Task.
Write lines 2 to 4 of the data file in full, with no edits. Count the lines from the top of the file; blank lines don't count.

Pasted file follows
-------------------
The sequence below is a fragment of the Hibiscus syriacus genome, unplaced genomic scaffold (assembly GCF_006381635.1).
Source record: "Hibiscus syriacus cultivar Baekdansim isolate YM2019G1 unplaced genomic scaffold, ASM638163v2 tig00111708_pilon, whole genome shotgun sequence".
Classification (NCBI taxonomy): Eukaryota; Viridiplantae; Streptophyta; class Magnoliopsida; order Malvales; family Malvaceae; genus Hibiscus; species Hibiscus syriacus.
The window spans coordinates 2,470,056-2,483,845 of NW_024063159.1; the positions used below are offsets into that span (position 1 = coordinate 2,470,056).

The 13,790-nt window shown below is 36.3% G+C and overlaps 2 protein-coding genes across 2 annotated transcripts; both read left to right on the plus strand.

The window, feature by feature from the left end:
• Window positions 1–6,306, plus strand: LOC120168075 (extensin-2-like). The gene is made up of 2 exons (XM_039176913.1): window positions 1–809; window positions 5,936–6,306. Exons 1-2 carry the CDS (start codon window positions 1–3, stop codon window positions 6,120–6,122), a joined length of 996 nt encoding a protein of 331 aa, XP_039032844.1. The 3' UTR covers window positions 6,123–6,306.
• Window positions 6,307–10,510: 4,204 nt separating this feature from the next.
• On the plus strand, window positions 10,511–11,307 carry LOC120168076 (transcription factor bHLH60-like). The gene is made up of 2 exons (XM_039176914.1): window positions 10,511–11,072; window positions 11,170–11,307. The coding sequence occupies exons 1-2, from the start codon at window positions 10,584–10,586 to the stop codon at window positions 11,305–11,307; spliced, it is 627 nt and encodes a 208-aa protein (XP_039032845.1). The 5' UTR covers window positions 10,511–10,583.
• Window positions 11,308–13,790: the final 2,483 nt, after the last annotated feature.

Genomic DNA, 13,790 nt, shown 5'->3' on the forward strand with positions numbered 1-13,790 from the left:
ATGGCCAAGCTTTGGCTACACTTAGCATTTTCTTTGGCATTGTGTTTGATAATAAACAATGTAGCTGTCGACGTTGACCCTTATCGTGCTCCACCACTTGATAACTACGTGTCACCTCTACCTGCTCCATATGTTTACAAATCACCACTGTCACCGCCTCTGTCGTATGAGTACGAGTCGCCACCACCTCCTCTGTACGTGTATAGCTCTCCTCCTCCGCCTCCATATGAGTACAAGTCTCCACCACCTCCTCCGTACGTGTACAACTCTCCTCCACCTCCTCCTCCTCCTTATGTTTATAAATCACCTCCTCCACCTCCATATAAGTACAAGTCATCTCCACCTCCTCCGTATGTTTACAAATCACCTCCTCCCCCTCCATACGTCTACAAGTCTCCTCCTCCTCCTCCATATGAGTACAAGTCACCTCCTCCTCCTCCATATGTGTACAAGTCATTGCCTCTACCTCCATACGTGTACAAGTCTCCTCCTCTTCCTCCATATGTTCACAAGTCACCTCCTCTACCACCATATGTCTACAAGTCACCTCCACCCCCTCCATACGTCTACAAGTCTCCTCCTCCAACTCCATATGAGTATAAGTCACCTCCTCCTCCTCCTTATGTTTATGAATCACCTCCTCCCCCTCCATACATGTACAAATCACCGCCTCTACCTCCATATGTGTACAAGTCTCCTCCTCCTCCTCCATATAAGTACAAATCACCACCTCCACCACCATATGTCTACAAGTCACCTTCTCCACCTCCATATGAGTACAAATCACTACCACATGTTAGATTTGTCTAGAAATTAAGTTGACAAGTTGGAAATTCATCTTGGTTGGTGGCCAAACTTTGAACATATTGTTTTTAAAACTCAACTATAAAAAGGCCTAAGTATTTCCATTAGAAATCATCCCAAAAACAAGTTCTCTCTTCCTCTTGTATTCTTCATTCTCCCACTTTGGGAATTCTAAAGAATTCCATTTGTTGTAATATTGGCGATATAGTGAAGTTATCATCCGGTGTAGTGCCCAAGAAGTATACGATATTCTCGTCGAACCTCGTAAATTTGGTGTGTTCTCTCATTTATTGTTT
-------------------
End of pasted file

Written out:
Source record: "Hibiscus syriacus cultivar Baekdansim isolate YM2019G1 unplaced genomic scaffold, ASM638163v2 tig00111708_pilon, whole genome shotgun sequence".
Classification (NCBI taxonomy): Eukaryota; Viridiplantae; Streptophyta; class Magnoliopsida; order Malvales; family Malvaceae; genus Hibiscus; species Hibiscus syriacus.
The window spans coordinates 2,470,056-2,483,845 of NW_024063159.1; the positions used below are offsets into that span (position 1 = coordinate 2,470,056).